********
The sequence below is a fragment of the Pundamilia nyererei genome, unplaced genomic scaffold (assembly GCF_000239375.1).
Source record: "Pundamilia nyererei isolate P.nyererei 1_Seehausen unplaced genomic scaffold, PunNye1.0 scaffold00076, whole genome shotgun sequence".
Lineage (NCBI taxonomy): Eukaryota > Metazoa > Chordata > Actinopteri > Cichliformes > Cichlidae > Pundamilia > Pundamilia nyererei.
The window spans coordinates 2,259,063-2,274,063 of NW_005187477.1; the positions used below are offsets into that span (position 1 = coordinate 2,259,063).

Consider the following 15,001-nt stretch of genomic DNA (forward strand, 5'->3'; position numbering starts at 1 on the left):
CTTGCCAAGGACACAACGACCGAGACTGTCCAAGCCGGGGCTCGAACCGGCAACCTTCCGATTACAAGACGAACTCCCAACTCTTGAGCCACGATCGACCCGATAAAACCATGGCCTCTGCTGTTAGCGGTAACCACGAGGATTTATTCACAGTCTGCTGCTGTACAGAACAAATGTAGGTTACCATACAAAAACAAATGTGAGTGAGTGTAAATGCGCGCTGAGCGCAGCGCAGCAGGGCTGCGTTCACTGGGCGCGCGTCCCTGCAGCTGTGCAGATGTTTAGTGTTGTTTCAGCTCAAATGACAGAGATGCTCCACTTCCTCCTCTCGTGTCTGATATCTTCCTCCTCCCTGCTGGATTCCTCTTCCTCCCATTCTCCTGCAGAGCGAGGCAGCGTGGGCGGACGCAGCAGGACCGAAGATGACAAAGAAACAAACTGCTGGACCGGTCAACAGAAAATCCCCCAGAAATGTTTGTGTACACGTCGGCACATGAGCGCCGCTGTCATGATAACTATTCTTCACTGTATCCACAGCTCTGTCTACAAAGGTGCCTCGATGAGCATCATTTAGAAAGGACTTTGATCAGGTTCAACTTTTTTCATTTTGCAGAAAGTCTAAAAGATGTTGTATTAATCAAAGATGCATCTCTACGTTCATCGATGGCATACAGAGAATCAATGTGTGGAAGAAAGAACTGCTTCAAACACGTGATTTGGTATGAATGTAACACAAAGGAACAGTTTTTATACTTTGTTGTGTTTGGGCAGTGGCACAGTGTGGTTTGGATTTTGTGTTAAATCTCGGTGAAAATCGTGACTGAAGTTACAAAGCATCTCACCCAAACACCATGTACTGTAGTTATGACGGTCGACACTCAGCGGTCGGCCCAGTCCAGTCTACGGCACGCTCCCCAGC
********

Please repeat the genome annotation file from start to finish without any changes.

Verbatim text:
The sequence below is a fragment of the Pundamilia nyererei genome, unplaced genomic scaffold (assembly GCF_000239375.1).
Source record: "Pundamilia nyererei isolate P.nyererei 1_Seehausen unplaced genomic scaffold, PunNye1.0 scaffold00076, whole genome shotgun sequence".
Lineage (NCBI taxonomy): Eukaryota > Metazoa > Chordata > Actinopteri > Cichliformes > Cichlidae > Pundamilia > Pundamilia nyererei.
The window spans coordinates 2,259,063-2,274,063 of NW_005187477.1; the positions used below are offsets into that span (position 1 = coordinate 2,259,063).

Consider the following 15,001-nt stretch of genomic DNA (forward strand, 5'->3'; position numbering starts at 1 on the left):
CTTGCCAAGGACACAACGACCGAGACTGTCCAAGCCGGGGCTCGAACCGGCAACCTTCCGATTACAAGACGAACTCCCAACTCTTGAGCCACGATCGACCCGATAAAACCATGGCCTCTGCTGTTAGCGGTAACCACGAGGATTTATTCACAGTCTGCTGCTGTACAGAACAAATGTAGGTTACCATACAAAAACAAATGTGAGTGAGTGTAAATGCGCGCTGAGCGCAGCGCAGCAGGGCTGCGTTCACTGGGCGCGCGTCCCTGCAGCTGTGCAGATGTTTAGTGTTGTTTCAGCTCAAATGACAGAGATGCTCCACTTCCTCCTCTCGTGTCTGATATCTTCCTCCTCCCTGCTGGATTCCTCTTCCTCCCATTCTCCTGCAGAGCGAGGCAGCGTGGGCGGACGCAGCAGGACCGAAGATGACAAAGAAACAAACTGCTGGACCGGTCAACAGAAAATCCCCCAGAAATGTTTGTGTACACGTCGGCACATGAGCGCCGCTGTCATGATAACTATTCTTCACTGTATCCACAGCTCTGTCTACAAAGGTGCCTCGATGAGCATCATTTAGAAAGGACTTTGATCAGGTTCAACTTTTTTCATTTTGCAGAAAGTCTAAAAGATGTTGTATTAATCAAAGATGCATCTCTACGTTCATCGATGGCATACAGAGAATCAATGTGTGGAAGAAAGAACTGCTTCAAACACGTGATTTGGTATGAATGTAACACAAAGGAACAGTTTTTATACTTTGTTGTGTTTGGGCAGTGGCACAGTGTGGTTTGGATTTTGTGTTAAATCTCGGTGAAAATCGTGACTGAAGTTACAAAGCATCTCACCCAAACACCATGTACTGTAGTTATGACGGTCGACACTCAGCGGTCGGCCCAGTCCAGTCTACGGCACGCTCCCCAGC